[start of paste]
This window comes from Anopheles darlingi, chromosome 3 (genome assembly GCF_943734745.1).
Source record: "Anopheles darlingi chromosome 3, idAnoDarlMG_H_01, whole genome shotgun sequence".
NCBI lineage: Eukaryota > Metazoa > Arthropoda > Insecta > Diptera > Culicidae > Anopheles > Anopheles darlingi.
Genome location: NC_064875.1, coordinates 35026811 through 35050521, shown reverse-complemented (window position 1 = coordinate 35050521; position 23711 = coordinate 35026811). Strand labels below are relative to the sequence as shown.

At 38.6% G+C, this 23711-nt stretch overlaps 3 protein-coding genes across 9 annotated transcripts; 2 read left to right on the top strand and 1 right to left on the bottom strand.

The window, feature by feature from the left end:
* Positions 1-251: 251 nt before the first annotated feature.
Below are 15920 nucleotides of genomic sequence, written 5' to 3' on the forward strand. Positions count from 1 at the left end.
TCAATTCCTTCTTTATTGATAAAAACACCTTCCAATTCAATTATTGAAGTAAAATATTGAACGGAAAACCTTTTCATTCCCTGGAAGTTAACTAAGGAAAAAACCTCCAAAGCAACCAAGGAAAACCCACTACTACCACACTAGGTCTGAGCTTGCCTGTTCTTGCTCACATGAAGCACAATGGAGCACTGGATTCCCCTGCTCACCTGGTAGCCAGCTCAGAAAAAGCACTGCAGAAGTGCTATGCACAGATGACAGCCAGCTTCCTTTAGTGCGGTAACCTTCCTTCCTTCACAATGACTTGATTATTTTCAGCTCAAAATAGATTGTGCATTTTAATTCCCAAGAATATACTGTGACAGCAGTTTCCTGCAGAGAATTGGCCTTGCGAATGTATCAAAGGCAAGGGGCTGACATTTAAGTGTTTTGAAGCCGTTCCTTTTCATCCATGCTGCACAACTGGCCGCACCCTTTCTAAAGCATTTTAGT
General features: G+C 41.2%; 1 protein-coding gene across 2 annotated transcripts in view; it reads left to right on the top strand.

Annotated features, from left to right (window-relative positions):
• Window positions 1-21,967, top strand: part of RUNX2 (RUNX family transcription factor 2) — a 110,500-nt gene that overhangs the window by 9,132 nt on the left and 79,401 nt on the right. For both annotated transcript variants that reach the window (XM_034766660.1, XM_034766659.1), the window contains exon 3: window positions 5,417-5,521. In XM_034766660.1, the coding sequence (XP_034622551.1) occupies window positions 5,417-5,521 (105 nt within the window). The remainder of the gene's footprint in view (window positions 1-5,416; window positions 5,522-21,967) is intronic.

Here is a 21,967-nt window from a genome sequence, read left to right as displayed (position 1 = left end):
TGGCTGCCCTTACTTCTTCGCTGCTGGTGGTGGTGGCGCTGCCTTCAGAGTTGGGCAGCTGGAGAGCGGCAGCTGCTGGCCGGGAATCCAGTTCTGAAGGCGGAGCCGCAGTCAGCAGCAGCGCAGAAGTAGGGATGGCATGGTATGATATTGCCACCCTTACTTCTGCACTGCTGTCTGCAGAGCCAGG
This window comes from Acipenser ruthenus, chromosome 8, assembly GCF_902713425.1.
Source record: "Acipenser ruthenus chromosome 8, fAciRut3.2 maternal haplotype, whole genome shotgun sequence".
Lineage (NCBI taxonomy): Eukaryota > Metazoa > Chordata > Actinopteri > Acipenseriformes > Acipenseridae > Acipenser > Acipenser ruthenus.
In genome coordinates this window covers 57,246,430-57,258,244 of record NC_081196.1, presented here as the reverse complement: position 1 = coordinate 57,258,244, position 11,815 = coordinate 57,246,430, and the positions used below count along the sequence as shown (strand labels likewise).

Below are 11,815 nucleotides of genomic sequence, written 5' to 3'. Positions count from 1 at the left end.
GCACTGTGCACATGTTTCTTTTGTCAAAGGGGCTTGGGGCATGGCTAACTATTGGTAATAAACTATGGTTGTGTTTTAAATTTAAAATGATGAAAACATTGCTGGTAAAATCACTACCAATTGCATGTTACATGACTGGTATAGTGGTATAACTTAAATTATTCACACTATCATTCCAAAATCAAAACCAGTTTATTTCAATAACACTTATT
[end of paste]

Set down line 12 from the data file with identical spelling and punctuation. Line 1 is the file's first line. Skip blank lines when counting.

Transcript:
• Window positions 1-21,967, top strand: part of RUNX2 (RUNX family transcription factor 2) — a 110,500-nt gene that overhangs the window by 9,132 nt on the left and 79,401 nt on the right. For both annotated transcript variants that reach the window (XM_034766660.1, XM_034766659.1), the window contains exon 3: window positions 5,417-5,521. In XM_034766660.1, the coding sequence (XP_034622551.1) occupies window positions 5,417-5,521 (105 nt within the window). The remainder of the gene's footprint in view (window positions 1-5,416; window positions 5,522-21,967) is intronic.